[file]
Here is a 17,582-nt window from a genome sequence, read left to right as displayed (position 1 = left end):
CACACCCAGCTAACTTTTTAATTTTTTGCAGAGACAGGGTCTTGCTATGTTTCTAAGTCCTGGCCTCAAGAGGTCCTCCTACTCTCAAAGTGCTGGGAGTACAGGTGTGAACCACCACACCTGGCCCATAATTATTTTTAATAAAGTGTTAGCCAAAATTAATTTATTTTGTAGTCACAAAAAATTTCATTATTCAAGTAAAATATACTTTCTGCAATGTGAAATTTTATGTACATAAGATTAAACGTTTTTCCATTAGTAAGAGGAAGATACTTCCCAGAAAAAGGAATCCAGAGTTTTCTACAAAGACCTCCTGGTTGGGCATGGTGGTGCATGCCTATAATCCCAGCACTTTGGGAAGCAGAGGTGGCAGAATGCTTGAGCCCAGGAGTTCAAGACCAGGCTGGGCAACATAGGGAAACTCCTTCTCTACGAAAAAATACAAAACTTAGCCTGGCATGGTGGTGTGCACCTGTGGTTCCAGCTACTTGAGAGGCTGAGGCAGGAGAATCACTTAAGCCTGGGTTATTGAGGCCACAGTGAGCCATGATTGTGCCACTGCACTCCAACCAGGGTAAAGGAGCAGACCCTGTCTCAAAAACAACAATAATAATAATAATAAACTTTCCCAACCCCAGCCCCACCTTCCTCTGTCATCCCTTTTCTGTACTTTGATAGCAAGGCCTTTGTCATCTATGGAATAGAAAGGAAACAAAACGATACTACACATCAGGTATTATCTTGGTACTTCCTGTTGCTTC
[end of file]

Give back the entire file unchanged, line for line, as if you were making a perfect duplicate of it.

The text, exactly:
Here is a 17,582-nt window from a genome sequence, read left to right as displayed (position 1 = left end):
CACACCCAGCTAACTTTTTAATTTTTTGCAGAGACAGGGTCTTGCTATGTTTCTAAGTCCTGGCCTCAAGAGGTCCTCCTACTCTCAAAGTGCTGGGAGTACAGGTGTGAACCACCACACCTGGCCCATAATTATTTTTAATAAAGTGTTAGCCAAAATTAATTTATTTTGTAGTCACAAAAAATTTCATTATTCAAGTAAAATATACTTTCTGCAATGTGAAATTTTATGTACATAAGATTAAACGTTTTTCCATTAGTAAGAGGAAGATACTTCCCAGAAAAAGGAATCCAGAGTTTTCTACAAAGACCTCCTGGTTGGGCATGGTGGTGCATGCCTATAATCCCAGCACTTTGGGAAGCAGAGGTGGCAGAATGCTTGAGCCCAGGAGTTCAAGACCAGGCTGGGCAACATAGGGAAACTCCTTCTCTACGAAAAAATACAAAACTTAGCCTGGCATGGTGGTGTGCACCTGTGGTTCCAGCTACTTGAGAGGCTGAGGCAGGAGAATCACTTAAGCCTGGGTTATTGAGGCCACAGTGAGCCATGATTGTGCCACTGCACTCCAACCAGGGTAAAGGAGCAGACCCTGTCTCAAAAACAACAATAATAATAATAATAAACTTTCCCAACCCCAGCCCCACCTTCCTCTGTCATCCCTTTTCTGTACTTTGATAGCAAGGCCTTTGTCATCTATGGAATAGAAAGGAAACAAAACGATACTACACATCAGGTATTATCTTGGTACTTCCTGTTGCTTC